Capulin Volcano National Monument ~ Visitors Center

Capulin Volcano National Monument ~ Visitors Center

Touring the volcanoes and calderas of the west is a popular thing to do, simply because so many people find the topic matter to be fascinating, yet quite scary at the same time. Powerful volcanoes can be beautiful to see, but they can also be the cause of major disasters and mass extinctions. The feelings that a visitor experiences when approaching a big volcano can cause mixed emotions, depending on whether the volcano is considered to be dead or alive. Fortunately, most of the volcanoes in the west are dormant or extinct, but there are still a few live ones out there that could go off any time, like the volcanoes along the tectonic plate overlap region of the northwest Pacific Coast. The gigantic Yellowstone Caldera is the one that gets the most attention these days and rightly so, because the last time this mega volcano erupted it almost destroyed all life on earth. It is characteristics like these that makes touring the volcanoes of the west an adventurous thing to do and New Mexico has a unique volcanic field just for you!

The Capulin Volcano National Monument is located about 30 miles east of Raton, New Mexico on on a shared stretch of road that is called Highway 64 or Highway 87. Historic Raton is a good choice for a base camp and the best camping option can be found in the neighboring Sugarite State Park. There is no camping at the Capulin Volcano, but there is an RV park across the highway.

There are a lot of rules to follow when visiting the Capulin Volcano National Monument, so it is best to take a look at the National Park website before making plans. The number one thing to keep in mind is that this National Monument is one of a few in New Mexico that only accepts credit cards or bank cards for the entrance fee. A few more details to be aware of include the limited visiting hours and vehicle limitations. At this time, the National Monument closes late in the afternoon, so it is best to arrive early in the day. Bicycles are not allowed on the volcano cone road and extra long vehicles cannot do the sharp turns, so this means that those who tow trailers or ride bikes may have to do some serious hiking to get to the top. All of the restrictions can be found at the park website and there are plenty of them, so be sure to take a look.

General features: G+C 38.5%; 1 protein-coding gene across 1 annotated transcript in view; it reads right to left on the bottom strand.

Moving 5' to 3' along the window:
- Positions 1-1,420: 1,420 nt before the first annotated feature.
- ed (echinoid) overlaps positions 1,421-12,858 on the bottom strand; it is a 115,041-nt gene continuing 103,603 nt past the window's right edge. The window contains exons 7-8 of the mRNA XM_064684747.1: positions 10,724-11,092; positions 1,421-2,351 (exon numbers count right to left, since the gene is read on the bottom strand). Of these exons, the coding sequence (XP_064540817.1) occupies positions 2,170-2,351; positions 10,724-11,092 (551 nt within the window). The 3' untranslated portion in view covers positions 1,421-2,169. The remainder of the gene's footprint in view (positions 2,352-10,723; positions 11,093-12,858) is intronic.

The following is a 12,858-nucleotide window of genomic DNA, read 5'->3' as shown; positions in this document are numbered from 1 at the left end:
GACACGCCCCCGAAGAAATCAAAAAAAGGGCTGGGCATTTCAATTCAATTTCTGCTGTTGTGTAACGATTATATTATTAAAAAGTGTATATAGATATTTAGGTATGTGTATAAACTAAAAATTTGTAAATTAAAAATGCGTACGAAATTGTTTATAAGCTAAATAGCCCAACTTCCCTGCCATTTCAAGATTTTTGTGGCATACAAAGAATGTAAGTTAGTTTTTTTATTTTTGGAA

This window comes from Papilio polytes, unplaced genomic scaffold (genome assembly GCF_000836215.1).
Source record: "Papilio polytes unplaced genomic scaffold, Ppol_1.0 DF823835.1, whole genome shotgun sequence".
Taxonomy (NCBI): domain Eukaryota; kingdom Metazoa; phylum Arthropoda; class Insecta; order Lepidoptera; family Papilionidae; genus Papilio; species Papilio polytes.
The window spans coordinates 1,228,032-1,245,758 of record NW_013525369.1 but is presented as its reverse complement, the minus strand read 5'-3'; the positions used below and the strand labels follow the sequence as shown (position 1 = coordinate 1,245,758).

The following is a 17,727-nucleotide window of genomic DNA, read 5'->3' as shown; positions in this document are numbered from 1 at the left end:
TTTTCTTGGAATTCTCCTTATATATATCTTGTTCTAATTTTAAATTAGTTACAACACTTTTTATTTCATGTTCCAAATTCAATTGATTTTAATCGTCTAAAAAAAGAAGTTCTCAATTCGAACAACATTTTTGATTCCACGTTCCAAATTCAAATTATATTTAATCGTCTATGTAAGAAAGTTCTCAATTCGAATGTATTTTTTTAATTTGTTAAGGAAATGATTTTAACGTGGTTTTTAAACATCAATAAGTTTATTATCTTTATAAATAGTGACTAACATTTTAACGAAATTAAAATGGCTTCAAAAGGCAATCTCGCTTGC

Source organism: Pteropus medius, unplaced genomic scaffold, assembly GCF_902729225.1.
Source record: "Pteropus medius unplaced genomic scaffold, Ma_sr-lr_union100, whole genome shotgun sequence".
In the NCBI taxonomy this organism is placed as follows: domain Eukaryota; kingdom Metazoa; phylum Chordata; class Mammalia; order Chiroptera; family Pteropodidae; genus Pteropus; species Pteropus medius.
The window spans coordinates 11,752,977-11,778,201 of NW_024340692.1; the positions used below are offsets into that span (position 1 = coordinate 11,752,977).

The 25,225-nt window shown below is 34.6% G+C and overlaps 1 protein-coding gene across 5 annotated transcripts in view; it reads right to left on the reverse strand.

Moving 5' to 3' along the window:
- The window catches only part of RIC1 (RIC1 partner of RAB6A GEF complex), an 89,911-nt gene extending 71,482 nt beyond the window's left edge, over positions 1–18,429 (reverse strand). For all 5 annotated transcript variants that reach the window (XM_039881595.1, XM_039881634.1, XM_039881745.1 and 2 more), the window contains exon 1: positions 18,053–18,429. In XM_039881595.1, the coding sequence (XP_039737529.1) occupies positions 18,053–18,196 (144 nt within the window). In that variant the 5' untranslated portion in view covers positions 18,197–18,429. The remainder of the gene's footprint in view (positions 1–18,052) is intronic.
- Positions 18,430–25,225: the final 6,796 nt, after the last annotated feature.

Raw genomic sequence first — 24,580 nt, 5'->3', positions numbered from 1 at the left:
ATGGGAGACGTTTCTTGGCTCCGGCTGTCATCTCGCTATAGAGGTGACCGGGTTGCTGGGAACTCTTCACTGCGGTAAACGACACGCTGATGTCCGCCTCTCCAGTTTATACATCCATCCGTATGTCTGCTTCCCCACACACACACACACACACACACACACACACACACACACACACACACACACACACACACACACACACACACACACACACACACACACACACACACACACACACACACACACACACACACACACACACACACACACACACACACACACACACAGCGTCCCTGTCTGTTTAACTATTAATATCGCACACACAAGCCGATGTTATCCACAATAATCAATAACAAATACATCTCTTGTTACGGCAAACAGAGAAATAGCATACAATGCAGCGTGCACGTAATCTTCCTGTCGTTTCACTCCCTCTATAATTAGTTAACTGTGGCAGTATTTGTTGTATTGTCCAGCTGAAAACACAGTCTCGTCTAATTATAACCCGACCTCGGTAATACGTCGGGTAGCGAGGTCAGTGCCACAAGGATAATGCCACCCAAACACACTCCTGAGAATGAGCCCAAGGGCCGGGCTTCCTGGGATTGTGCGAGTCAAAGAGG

The visitors center is where the entrance fees can be paid and this is the best place to start a Capulin Volcano adventure. The visitors center also acts as a mini museum that provides a wealth of information about the history of the Capulin Volcano and the surrounding Raton-Clayton Volcanic Field. Maps of the hiking trails and brochures that describe the local flora and fauna are usually offered too, so a hike up to the top of this volcano can be a good learning experience.

From a distance the Capulin Volcano is as perfectly defined as it gets! This is one beautiful looking volcano to see when driving down the road. The funny thing is that the Capulin Volcano attracts so much attention, that it is easy to overlook the other volcanoes and plume mounds that are nearby. It is not till after a visitor starts driving on the spiraling narrow road up the side of Capulin Volcano that the rest of the volcanic field really comes into view plain as day. Once it does, it is an amazing sight to see!

The Capulin Volcano last erupted over 50,000 years ago, yet the hands of time have been kind to this monument, because the long term erosion has barely had an effect. The symmetric lines of this volcano are perfect and even the cone is positioned nearly dead center. The central crater did have a blowout on one side, so one side of the rim is lower than the other. The low point of the rim is where the Volcano Road ends and the Rim Hiking Trail begins. Details about the Capulin Volcano Rim Trail will be featured in an upcoming article.

The Capulin Volcano certainly is a majestic sight to see in the seemingly endless western end of the grassy Great Plains! The views of the volcanic field from the top of the rim do stretch out to the horizon and the entire Rim Trail only takes about an hour to do. There are picnic areas near the visitors center and plenty of park benches under shade trees along the trail, so this destination is a great place to relax while taking in the views. The Capulin Volcano National Monument may be only open from mid morning till late afternoon each day, but this the makings for a perfect day trip destination! The Capulin Volcano is a must to experience, so be sure to check it out when touring northeastern New Mexico!

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